Updated April 5, 2023
As you can see below, testing for food sensitivity is controvercial. There are two main ways of testing, objective and subjective. Objective testing provides some degree of quantification. However the rates of false positivity and false negativity, as well as the weakness in specificity, reliability and reproducability require a good amount of caution in applying their results. Subjective testing, using the patient as their own control, has two phases, elimination and challenge. Either or both elimination and challenge can provide quality information about individual response, but it can also exacerbate symptoms and have other undesirable effects. The Test Dose Protocols developed by Dr. Cheikin are designed to “ping” the system, as gently as necessary, obtaining results that can be very clear. In some cases, due to delayed effects and/or combined/sequential effects, detecting single and combination foods/agents is tedious.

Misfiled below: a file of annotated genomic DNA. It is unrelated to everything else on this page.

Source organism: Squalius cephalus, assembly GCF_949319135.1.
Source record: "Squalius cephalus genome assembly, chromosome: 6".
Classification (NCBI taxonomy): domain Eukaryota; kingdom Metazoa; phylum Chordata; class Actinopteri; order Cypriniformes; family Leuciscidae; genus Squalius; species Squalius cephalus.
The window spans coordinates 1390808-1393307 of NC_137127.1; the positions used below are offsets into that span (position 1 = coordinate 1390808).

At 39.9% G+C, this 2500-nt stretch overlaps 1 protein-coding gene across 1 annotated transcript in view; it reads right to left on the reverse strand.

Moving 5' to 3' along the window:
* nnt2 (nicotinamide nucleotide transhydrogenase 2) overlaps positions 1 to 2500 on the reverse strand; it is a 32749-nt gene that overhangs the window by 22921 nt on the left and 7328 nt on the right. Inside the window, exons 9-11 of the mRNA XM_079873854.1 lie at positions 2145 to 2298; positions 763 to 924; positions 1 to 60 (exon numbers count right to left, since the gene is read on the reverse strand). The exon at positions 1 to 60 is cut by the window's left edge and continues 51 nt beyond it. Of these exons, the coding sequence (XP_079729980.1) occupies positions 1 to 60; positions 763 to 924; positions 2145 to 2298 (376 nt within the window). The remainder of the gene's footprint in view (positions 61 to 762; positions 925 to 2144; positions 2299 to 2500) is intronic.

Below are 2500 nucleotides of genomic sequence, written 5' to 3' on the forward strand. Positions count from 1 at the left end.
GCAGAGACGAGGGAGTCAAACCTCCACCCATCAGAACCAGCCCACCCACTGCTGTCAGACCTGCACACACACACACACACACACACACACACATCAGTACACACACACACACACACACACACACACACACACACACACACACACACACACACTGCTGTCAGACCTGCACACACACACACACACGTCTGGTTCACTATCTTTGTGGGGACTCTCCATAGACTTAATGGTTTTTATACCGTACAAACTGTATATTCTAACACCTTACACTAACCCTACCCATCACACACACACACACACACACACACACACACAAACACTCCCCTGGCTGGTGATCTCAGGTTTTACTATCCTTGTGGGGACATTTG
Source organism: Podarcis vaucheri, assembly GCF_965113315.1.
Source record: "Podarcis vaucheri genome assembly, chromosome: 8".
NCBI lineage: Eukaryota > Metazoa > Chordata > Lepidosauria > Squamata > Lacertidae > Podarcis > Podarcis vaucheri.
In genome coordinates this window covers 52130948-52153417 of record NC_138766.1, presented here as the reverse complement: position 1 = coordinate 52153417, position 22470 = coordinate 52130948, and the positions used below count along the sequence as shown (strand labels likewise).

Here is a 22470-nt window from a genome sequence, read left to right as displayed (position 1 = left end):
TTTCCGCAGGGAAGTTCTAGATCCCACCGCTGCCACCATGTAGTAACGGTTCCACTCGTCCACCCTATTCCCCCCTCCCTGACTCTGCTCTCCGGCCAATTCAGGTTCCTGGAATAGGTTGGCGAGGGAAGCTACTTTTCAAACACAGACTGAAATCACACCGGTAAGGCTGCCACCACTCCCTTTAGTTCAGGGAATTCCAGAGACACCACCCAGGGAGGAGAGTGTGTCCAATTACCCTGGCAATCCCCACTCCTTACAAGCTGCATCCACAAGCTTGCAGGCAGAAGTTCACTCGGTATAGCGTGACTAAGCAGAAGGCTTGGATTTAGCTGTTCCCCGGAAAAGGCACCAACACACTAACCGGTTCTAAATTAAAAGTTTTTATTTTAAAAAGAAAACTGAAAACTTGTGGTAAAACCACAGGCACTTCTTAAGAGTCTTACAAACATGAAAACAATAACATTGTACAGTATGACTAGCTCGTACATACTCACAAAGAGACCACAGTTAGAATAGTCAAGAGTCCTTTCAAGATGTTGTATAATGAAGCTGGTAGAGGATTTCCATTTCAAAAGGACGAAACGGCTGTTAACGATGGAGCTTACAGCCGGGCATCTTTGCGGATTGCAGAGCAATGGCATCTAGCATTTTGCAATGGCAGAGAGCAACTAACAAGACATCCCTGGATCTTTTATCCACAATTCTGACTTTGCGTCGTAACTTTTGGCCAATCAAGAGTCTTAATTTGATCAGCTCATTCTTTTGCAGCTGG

Since most food sensitivities ultimately reflect some degree of gut dysfunction, Without any clear survival value to a food allergy, identifying the decoy and misprocessing provide a healing path. Most of us develop some degree of cumulative dysfunction. The processes of repair and maintenance, while inconvenient, are less troublesome in most cases than the problem. Being patient as a patient is probably the most difficult skill but will provide the most reward.
Related Links (also see Gut Program Menu Above)
References (from other sites)
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